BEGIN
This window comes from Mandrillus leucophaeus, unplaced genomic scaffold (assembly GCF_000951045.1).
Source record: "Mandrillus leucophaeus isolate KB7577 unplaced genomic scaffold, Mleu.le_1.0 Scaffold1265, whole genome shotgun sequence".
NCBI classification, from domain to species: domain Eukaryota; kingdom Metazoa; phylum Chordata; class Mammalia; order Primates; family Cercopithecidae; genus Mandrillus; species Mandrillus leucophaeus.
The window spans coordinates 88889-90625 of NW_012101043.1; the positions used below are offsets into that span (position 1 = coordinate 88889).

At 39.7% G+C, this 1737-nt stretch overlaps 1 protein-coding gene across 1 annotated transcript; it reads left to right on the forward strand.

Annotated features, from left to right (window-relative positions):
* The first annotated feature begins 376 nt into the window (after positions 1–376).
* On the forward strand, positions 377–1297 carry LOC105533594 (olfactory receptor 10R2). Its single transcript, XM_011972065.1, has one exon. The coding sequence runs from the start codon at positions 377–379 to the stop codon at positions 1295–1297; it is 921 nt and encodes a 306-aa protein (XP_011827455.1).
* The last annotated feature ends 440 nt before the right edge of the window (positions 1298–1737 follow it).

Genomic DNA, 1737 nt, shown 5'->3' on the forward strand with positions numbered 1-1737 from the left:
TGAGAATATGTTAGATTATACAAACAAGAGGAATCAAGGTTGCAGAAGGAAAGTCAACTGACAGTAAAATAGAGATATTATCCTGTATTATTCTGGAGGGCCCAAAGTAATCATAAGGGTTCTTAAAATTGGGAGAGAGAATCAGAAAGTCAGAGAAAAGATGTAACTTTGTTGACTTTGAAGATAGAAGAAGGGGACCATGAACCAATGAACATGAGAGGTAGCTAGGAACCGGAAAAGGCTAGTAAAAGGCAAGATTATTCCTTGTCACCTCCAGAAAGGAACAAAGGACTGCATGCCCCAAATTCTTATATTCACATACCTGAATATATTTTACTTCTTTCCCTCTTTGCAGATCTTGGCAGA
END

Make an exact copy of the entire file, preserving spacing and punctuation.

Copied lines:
This window comes from Mandrillus leucophaeus, unplaced genomic scaffold (assembly GCF_000951045.1).
Source record: "Mandrillus leucophaeus isolate KB7577 unplaced genomic scaffold, Mleu.le_1.0 Scaffold1265, whole genome shotgun sequence".
NCBI classification, from domain to species: domain Eukaryota; kingdom Metazoa; phylum Chordata; class Mammalia; order Primates; family Cercopithecidae; genus Mandrillus; species Mandrillus leucophaeus.
The window spans coordinates 88889-90625 of NW_012101043.1; the positions used below are offsets into that span (position 1 = coordinate 88889).

At 39.7% G+C, this 1737-nt stretch overlaps 1 protein-coding gene across 1 annotated transcript; it reads left to right on the forward strand.

Annotated features, from left to right (window-relative positions):
* The first annotated feature begins 376 nt into the window (after positions 1–376).
* On the forward strand, positions 377–1297 carry LOC105533594 (olfactory receptor 10R2). Its single transcript, XM_011972065.1, has one exon. The coding sequence runs from the start codon at positions 377–379 to the stop codon at positions 1295–1297; it is 921 nt and encodes a 306-aa protein (XP_011827455.1).
* The last annotated feature ends 440 nt before the right edge of the window (positions 1298–1737 follow it).

Genomic DNA, 1737 nt, shown 5'->3' on the forward strand with positions numbered 1-1737 from the left:
TGAGAATATGTTAGATTATACAAACAAGAGGAATCAAGGTTGCAGAAGGAAAGTCAACTGACAGTAAAATAGAGATATTATCCTGTATTATTCTGGAGGGCCCAAAGTAATCATAAGGGTTCTTAAAATTGGGAGAGAGAATCAGAAAGTCAGAGAAAAGATGTAACTTTGTTGACTTTGAAGATAGAAGAAGGGGACCATGAACCAATGAACATGAGAGGTAGCTAGGAACCGGAAAAGGCTAGTAAAAGGCAAGATTATTCCTTGTCACCTCCAGAAAGGAACAAAGGACTGCATGCCCCAAATTCTTATATTCACATACCTGAATATATTTTACTTCTTTCCCTCTTTGCAGATCTTGGCAGA